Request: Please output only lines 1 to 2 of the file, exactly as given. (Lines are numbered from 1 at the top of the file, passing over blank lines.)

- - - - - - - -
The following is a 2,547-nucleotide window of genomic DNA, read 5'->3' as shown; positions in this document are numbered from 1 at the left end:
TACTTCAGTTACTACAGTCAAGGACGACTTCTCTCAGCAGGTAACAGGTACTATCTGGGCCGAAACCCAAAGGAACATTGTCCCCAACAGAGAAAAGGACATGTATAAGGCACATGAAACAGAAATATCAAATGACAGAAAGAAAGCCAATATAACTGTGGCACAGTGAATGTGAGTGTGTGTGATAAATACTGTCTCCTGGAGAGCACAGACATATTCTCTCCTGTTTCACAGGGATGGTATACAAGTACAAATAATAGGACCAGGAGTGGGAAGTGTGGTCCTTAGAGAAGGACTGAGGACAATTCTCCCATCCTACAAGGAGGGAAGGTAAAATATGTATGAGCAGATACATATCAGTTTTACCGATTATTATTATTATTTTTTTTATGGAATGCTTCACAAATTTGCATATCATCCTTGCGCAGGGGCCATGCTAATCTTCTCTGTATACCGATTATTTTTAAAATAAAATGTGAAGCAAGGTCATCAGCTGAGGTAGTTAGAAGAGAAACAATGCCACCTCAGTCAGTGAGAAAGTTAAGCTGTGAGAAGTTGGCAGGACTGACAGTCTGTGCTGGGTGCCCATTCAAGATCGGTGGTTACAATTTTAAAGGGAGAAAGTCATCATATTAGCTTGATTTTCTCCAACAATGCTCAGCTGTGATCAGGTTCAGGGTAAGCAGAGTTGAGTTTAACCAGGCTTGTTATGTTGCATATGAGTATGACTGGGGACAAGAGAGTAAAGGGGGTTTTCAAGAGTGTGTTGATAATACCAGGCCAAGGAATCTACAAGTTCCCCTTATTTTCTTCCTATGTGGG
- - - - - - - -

The following is a 2,547-nucleotide window of genomic DNA, read 5'->3' as shown; positions in this document are numbered from 1 at the left end:
TACTTCAGTTACTACAGTCAAGGACGACTTCTCTCAGCAGGTAACAGGTACTATCTGGGCCGAAACCCAAAGGAACATTGTCCCCAACAGAGAAAAGGACATGTATAAGGCACATGAAACAGAAATATCAAATGACAGAAAGAAAGCCAATATAACTGTGGCACAGTGAATGTGAGTGTGTGTGATAAATACTGTCTCCTGGAGAGCACAGACATATTCTCTCCTGTTTCACAGGGATGGTATACAAGTACAAATAATAGGACCAGGAGTGGGAAGTGTGGTCCTTAGAGAAGGACTGAGGACAATTCTCCCATCCTACAAGGAGGGAAGGTAAAATATGTATGAGCAGATACATATCAGTTTTACCGATTATTATTATTATTTTTTTTATGGAATGCTTCACAAATTTGCATATCATCCTTGCGCAGGGGCCATGCTAATCTTCTCTGTATACCGATTATTTTTAAAATAAAATGTGAAGCAAGGTCATCAGCTGAGGTAGTTAGAAGAGAAACAATGCCACCTCAGTCAGTGAGAAAGTTAAGCTGTGAGAAGTTGGCAGGACTGACAGTCTGTGCTGGGTGCCCATTCAAGATCGGTGGTTACAATTTTAAAGGGAGAAAGTCATCATATTAGCTTGATTTTCTCCAACAATGCTCAGCTGTGATCAGGTTCAGGGTAAGCAGAGTTGAGTTTAACCAGGCTTGTTATGTTGCATATGAGTATGACTGGGGACAAGAGAGTAAAGGGGGTTTTCAAGAGTGTGTTGATAATACCAGGCCAAGGAATCTACAAGTTCCCCTTATTTTCTTCCTATGTGGG